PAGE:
From 11:00PM PDT on Friday, July 1 until 5:00AM PDT on Saturday, July 2, the Shmoop engineering elves will be making tweaks and improvements to the site. That means Shmoop will be unavailable for use during that time. Thanks for your patience!
We have changed our privacy policy. In addition, we use cookies on our website for various purposes. By continuing on our website, you consent to our use of cookies. You can learn about our practices by reading our privacy policy.
© 2016 Shmoop University, Inc. All rights reserved.
Middlemarch

Middlemarch

  

by George Eliot

Middlemarch Book 5, Chapter 48 Summary

  • Dorothea wasn't really annoyed with Will for coming – she was sad that Mr. Casaubon ignored him, and that's why she looked uncomfortable.
  • Dorothea usually spends Sunday afternoons reading, but she can't get into any of her usual favorites.
  • She feels like her life is empty, and that she'll never see Will – or any other person in the outside world – again.
  • After dinner, he asks her to read his huge volume of notes out loud to him, and mark the places where he stops her.
  • This is part of the "sifting" process – he wants to go through the notes and research he's made over the years, to finally get going on the book itself.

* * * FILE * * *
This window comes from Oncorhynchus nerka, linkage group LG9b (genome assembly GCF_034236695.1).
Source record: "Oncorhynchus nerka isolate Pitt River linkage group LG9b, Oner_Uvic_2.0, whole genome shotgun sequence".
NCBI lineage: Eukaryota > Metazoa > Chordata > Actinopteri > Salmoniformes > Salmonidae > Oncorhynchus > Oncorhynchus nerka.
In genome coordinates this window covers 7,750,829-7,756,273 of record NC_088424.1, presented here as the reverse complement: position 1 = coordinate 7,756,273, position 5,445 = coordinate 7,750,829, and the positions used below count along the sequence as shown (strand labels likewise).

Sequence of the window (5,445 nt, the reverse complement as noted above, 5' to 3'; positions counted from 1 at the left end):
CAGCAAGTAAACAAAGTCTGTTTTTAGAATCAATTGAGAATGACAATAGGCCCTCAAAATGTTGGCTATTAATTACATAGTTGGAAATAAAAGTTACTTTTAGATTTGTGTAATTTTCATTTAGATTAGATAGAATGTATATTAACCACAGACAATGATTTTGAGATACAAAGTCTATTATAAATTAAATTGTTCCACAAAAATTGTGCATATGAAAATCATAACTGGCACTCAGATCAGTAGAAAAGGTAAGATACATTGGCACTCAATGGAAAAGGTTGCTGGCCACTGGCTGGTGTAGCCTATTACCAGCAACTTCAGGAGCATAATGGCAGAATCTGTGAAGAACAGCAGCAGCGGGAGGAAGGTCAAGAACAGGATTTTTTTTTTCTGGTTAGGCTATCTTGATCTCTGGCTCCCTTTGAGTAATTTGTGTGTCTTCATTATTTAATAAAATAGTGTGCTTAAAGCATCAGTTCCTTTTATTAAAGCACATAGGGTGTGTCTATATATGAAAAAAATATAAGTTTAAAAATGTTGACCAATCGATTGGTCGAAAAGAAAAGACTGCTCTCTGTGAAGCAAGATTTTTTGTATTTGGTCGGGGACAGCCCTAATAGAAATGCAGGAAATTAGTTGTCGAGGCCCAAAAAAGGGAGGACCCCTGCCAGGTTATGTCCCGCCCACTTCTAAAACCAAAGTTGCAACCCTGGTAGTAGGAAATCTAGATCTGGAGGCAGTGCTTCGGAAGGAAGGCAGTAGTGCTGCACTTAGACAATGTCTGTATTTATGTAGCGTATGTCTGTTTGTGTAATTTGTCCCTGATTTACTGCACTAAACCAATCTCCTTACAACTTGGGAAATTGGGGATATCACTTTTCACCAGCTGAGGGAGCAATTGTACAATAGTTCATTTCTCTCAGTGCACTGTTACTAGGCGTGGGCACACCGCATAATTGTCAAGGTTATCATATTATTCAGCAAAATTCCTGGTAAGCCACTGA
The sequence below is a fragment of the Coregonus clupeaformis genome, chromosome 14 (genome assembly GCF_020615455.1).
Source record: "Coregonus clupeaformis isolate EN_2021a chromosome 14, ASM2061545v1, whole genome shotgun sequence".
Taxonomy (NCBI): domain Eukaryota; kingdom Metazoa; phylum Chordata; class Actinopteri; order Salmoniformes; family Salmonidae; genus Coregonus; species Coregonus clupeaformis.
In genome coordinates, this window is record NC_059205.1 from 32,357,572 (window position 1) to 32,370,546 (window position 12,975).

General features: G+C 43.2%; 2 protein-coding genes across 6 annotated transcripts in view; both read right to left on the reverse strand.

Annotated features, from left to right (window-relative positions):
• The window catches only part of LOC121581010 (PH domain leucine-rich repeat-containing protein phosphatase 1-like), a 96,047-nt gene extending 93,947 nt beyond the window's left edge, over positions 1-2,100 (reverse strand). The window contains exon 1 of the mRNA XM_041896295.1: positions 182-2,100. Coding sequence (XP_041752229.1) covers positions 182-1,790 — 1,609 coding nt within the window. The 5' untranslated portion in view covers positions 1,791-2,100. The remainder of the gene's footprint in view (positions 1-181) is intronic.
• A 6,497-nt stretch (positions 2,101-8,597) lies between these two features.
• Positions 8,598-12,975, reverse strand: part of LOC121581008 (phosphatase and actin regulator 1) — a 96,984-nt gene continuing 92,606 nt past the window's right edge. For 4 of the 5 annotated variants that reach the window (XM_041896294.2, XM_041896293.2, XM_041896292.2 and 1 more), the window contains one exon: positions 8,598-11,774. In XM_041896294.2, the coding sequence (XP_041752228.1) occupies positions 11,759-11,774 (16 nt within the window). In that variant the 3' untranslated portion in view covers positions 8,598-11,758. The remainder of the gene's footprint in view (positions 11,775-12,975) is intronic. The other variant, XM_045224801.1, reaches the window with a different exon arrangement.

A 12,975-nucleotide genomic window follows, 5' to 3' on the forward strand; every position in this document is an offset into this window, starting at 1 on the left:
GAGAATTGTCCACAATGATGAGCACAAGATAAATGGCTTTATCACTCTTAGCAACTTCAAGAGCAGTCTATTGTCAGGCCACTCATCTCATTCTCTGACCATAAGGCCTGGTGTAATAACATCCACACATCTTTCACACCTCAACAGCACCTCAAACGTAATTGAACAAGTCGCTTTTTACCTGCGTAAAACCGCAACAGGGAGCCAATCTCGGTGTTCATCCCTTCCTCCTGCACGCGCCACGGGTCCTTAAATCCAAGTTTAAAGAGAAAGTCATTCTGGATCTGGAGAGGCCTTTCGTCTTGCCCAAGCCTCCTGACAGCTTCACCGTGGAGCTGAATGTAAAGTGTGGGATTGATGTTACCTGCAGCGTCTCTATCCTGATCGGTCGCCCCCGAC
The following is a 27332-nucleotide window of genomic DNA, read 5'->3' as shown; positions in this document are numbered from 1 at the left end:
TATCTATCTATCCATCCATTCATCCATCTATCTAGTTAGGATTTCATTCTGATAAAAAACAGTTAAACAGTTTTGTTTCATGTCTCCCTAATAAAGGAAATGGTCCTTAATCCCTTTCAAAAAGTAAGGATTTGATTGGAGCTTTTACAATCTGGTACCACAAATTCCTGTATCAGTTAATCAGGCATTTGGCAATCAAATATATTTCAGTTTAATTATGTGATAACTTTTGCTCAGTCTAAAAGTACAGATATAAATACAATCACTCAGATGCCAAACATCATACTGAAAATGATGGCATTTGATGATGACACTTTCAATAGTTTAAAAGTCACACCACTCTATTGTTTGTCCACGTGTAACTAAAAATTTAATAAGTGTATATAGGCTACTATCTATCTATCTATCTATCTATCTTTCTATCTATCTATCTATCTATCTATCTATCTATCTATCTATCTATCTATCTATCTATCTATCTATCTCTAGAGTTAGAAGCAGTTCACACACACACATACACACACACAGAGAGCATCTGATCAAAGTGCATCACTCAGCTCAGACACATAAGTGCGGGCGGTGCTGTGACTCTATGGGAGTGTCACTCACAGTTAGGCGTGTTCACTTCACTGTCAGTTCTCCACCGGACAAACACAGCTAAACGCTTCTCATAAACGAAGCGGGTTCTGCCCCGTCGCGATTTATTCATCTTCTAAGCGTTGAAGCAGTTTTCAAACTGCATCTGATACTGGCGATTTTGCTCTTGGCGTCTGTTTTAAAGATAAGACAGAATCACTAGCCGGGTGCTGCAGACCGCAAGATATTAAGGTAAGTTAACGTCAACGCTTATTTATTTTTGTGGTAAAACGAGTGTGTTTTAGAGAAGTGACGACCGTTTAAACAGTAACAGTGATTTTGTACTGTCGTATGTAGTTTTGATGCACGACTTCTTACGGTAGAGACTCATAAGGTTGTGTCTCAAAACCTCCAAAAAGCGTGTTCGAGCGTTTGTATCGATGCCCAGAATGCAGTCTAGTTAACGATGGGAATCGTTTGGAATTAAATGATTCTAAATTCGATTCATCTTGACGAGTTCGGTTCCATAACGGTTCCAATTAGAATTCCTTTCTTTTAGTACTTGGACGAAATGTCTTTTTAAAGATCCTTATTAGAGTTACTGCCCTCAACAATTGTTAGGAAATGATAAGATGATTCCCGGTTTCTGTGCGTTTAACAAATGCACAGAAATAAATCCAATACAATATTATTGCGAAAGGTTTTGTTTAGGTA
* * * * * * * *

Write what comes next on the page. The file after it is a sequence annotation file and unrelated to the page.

• Dorothea suspects that he's finally decided to start putting the book together because Lydgate warned him that his health might not last.
  • He even wakes her up during the night to continue working on it by candlelight, and Dorothea doesn't complain.
  • Before they go back to sleep, Casaubon asks her to make a solemn promise: if he dies, she has to swear up and down not to do anything of which he would disapprove.
  • Dorothea is shocked that he'd ask her to make a promise like this – doesn't he trust her?
  • She hedges for a while, and finally asks that he let her wait until the next day to make the promise.
  • She wants to sleep on it.
  • She imagines that he wants her to promise to finish sifting through his research, and publish his book, after he dies.
  • It's not work that she enjoys, and she can't imagine wasting years on a project that she didn't even begin.
  • But then again, he's spent years and years on this already, and to tell him that she's going to throw away his work as soon as he's dead seems cruel.
  • At breakfast, she tells Casaubon that she'll meet him out in the garden to give him her answer: she's decided to say yes, and is pretty miserable about it.
  • When she gets to the garden, she finds him sitting with his head down on a table.
  • He's dead.
  • And Dorothea faints. She comes to with Lydgate at her bedside.
  • She's delirious, and can't stop talking about the promise.

People who Shmooped this also Shmooped...

Advertisement